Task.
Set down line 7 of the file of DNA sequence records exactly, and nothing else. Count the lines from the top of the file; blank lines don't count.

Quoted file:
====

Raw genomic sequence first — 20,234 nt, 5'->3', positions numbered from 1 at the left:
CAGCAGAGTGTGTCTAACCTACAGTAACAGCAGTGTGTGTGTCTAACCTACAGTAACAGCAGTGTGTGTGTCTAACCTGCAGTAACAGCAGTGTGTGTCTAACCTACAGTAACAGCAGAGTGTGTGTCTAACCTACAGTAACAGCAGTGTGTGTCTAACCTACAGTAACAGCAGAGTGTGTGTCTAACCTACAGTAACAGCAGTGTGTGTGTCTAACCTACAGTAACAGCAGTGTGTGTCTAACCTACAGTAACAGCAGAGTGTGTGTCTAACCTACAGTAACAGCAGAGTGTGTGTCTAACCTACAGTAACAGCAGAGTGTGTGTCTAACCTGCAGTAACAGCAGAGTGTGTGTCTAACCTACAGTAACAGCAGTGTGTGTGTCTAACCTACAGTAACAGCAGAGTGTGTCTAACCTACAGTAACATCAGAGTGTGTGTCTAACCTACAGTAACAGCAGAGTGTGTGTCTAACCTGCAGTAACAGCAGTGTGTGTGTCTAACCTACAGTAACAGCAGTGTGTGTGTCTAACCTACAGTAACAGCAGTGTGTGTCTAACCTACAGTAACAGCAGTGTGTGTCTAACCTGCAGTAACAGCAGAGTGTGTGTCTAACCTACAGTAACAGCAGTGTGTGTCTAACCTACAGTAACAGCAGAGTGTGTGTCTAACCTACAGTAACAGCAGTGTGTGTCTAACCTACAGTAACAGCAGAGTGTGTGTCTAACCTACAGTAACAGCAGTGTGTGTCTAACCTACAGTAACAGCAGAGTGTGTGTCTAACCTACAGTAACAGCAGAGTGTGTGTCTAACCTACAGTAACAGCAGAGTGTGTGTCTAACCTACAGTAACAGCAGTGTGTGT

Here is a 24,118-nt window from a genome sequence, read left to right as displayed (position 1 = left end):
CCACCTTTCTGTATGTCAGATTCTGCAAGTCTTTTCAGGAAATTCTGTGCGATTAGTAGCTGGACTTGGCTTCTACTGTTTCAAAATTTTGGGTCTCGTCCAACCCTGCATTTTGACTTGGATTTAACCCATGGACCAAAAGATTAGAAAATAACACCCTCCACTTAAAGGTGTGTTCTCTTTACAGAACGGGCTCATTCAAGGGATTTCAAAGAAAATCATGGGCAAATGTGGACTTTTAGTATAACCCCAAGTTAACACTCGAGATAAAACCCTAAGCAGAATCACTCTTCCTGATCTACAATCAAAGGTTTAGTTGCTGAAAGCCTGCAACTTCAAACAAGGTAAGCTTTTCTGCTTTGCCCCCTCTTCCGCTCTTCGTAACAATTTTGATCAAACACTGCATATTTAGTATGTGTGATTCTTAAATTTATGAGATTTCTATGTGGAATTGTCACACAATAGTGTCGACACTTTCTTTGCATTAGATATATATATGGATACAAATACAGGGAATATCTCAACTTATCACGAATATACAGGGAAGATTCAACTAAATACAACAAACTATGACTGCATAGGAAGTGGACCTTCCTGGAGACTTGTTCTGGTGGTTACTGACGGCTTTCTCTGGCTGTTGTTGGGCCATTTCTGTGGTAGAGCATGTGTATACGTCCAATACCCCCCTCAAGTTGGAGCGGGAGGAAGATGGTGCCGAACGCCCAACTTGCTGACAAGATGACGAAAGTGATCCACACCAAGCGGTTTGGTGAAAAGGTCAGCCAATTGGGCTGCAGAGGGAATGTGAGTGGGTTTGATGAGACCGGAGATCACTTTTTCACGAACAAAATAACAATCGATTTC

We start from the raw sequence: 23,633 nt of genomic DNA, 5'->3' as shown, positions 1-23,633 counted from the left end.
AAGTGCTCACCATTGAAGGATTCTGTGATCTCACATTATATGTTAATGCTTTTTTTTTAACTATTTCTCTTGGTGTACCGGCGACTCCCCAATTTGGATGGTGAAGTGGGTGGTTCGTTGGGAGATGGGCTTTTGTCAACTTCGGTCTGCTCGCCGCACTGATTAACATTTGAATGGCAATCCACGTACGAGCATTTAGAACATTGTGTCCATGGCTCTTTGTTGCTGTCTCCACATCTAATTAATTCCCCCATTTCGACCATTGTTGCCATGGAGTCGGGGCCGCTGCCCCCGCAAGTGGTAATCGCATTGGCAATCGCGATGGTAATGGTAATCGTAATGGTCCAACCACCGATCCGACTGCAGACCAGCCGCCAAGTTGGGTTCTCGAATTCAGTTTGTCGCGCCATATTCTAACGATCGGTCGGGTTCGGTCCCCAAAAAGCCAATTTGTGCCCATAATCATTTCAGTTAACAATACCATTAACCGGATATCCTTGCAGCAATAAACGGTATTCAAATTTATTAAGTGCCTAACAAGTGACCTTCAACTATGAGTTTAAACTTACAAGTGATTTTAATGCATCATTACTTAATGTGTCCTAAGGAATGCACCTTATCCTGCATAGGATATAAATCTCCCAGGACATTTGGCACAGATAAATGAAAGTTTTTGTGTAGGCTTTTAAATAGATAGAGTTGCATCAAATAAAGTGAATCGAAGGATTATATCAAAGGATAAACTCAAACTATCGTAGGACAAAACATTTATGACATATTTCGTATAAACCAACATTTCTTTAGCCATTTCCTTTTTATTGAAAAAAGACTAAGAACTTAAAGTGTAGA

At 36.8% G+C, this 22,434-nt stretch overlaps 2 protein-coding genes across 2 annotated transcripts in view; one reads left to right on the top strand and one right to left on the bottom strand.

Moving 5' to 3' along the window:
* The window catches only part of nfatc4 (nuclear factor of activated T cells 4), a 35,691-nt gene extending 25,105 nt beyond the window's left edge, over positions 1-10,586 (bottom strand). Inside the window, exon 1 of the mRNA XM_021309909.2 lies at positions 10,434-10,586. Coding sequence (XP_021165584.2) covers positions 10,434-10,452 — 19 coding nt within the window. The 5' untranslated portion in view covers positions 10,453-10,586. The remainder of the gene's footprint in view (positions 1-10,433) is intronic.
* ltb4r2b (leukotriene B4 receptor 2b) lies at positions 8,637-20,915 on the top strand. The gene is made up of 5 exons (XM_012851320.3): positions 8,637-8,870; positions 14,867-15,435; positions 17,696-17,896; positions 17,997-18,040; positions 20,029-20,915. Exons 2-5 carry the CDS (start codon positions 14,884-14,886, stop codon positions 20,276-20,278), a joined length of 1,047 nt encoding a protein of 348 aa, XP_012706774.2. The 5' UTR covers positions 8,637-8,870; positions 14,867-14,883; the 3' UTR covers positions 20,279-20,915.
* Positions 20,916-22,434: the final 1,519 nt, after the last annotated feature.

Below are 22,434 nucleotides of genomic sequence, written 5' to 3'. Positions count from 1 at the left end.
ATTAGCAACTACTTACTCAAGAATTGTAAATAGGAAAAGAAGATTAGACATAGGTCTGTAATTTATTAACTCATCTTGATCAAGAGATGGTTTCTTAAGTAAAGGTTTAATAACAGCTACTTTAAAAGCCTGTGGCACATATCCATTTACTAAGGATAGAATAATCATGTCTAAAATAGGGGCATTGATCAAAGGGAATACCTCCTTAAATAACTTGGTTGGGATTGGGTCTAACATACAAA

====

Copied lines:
At 36.8% G+C, this 22,434-nt stretch overlaps 2 protein-coding genes across 2 annotated transcripts in view; one reads left to right on the top strand and one right to left on the bottom strand.